This site uses cookies to provide you with a more responsive and personalised service. By using this site you agree to our use of cookies. Please read our PRIVACY POLICY for more information on the cookies we use and how to delete or block them.
  • AUSTRIA

    Interest limitation rule

AUSTRIA - Interest limitation rule

February 2019

Measures to combat tax avoidance practices have long been at the centre of political discussions at EU/OECD level. The EU directive ATAD ("Anti-Tax Avoidance Directive"), which has been adopted in the course of the negotiations, has already led to some action respectively changing tax regulations in member states of the EU/OECD. ATAD's primary objective is to implement a common minimum standard to combat tax avoidance practices. In addition to the provisions already transposed in national law (such as the Controlled Foreign Corporation rules, implemented in the course of the Annual Tax Act 2018 in § 10a KSTG), the planned measures include the implementation of a so-called interest limitation, which restricts the tax deductibility of interest on borrowed capital.

Interest limitation rule – general aspects

The most essential element of the "interest limitation rule" is to restrict the tax deductibility of "excessive borrowing costs". This is the excess of borrowing costs compared to the company's interest income. However, a restriction of tax deductibility should only occur if these "excessive borrowing costs" exceed a certain percentage of the company´s EBITDA (according to the Directive, 30% of the EBITDA of the same year), and if there is no exemption. As an alternative to the EBITDA rule, an exemption limit of up to EUR 3 million may also be applied.

Exemptions are foreseen by the Directive, for example, for financial services companies or in the context of the application of a so-called escape clause. The escape clause exception is based on the equity ratio of the individual taxpayer in relation to that of the entire Group. The guideline stipulates that there will be no restriction on the interest deduction if the equity ratio of the individual company is not lower than two percentage points of the equity ratio of the group. In addition, Member States may provide for exemptions for old loans completed before 17 June 2016 and for the financing of long-term public infrastructure projects.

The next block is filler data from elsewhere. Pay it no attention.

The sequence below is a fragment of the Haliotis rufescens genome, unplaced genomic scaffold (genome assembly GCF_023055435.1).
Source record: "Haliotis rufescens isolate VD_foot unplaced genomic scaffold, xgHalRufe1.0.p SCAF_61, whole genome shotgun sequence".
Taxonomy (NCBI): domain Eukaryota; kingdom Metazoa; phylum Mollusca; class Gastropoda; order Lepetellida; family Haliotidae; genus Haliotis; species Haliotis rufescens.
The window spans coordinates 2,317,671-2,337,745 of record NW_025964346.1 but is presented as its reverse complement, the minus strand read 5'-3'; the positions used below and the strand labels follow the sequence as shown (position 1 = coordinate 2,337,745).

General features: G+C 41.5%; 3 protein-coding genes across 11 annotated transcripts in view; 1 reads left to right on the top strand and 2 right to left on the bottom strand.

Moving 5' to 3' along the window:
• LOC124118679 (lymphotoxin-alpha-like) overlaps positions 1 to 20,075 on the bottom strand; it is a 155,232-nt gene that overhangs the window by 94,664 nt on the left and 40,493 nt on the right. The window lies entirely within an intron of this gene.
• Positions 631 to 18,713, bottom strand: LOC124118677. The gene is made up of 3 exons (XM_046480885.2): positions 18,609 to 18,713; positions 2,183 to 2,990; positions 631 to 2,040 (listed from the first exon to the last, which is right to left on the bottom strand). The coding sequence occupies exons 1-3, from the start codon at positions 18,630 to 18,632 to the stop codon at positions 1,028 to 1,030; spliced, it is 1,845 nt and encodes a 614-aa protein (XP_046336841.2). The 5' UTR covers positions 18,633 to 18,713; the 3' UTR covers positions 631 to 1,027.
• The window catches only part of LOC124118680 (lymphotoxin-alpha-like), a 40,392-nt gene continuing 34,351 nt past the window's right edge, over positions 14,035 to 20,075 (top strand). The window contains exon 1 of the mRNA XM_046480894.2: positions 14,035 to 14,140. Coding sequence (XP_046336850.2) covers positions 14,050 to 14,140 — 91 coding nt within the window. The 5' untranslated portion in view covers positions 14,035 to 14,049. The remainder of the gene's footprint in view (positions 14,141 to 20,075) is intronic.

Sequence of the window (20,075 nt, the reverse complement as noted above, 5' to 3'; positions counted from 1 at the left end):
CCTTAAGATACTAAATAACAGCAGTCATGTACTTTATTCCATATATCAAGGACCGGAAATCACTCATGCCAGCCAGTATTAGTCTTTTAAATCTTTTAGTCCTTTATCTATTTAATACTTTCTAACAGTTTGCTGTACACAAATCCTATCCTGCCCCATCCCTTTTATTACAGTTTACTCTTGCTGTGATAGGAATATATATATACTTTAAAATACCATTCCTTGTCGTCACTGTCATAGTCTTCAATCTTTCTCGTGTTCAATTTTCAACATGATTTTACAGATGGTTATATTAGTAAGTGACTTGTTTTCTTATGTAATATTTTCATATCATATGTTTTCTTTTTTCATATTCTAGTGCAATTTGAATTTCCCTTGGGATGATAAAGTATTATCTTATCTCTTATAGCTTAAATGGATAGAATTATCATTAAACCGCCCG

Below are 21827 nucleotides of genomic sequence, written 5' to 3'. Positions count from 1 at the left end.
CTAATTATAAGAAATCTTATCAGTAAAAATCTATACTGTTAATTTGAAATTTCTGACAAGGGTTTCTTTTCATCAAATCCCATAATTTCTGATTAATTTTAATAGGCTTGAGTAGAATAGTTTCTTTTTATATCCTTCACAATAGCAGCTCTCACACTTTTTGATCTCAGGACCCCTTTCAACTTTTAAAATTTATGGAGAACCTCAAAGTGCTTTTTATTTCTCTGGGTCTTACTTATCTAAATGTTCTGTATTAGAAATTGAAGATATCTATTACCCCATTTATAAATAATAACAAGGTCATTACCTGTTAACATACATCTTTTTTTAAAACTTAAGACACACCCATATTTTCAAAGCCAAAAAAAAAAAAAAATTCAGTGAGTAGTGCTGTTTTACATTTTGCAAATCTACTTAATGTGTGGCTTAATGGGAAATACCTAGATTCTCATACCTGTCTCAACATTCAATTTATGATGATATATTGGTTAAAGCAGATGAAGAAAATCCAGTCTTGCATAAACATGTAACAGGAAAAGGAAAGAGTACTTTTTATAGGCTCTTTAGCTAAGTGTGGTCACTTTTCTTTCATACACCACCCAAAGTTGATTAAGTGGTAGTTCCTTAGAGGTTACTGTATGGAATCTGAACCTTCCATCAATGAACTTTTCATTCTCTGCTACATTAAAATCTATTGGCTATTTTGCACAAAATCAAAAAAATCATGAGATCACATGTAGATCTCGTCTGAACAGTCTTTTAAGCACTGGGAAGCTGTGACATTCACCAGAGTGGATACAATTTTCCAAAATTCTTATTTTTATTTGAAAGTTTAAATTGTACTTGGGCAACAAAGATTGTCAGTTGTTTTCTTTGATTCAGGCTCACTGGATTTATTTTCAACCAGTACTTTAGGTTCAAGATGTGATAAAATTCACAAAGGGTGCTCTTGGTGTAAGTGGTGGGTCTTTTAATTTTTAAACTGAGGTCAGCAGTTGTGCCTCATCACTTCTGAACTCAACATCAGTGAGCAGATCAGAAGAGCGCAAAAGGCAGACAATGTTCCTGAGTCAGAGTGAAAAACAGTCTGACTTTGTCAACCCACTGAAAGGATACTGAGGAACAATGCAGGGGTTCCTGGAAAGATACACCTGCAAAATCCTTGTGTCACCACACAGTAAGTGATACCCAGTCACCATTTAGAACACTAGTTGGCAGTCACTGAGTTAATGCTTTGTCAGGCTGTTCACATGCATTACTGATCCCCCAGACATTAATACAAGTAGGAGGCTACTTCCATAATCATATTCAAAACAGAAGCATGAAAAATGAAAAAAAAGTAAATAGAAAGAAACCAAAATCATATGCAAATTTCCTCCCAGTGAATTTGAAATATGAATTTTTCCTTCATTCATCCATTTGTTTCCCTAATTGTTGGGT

Overall, the Directive allows for a certain flexibility and options with regard to the specific amount and the nature of individual exemptions and limits. Hence, despite a uniform minimum standard, the interest limitation could be interpreted and adopted in different ways in the individual Member States.

Implementation of the rule in Austria

According to the provisions of the EU, the interest limitation rule had to be implemented by 31 December 2018. An extension of this implementation deadline only exists for Member States which have already implemented equally effective measures to limit the tax deductibility of excessive interest on borrowed capital in national law. These Member States are granted an extension until 1 January 2024 to implement the provisions of the interest barrier in national law.

In this regard, Austria has expressed the opinion that the prevailing measures in Austria are equally effective, since interest payments to (1) a group member in a low-tax jurisdiction as well as (2) interest payments for externally financed intra-group acquisitions are not considered as tax-deductible expenses. Austria has therefore been of the opinion that the extended implementation deadline would be applicable.

However, the European Commission (EC) recently issued a statement which did not confirm the Austrian opinion. According to the EC’s statement of 7 December 2018, only Greece, France, Slovakia, Slovenia and Spain have equally effective measures that allow the new interest deduction restriction to be implemented into national law later than 31 December 2018. Austria would therefore have been obliged to implement the interest limitation rule into national law by that date.

Hence, the restrictions on interest deductibility by means of the interest limitation rule will have to be observed earlier than originally expected in Austria. Even though the "interest barrier" rule has not yet been implemented at present, it is advisable to evaluate the possible effects of the rule, to be able to react to the planned changes in time. Furthermore, such foreseeable developments should be taken into account for long-term decisions regarding the financing structure of new projects and investments.

Should you require assistance in evaluating the tax implications of a future interest limitations, please do not hesitate to contact BDO in Austria.

Stephanie Novosel
[email protected]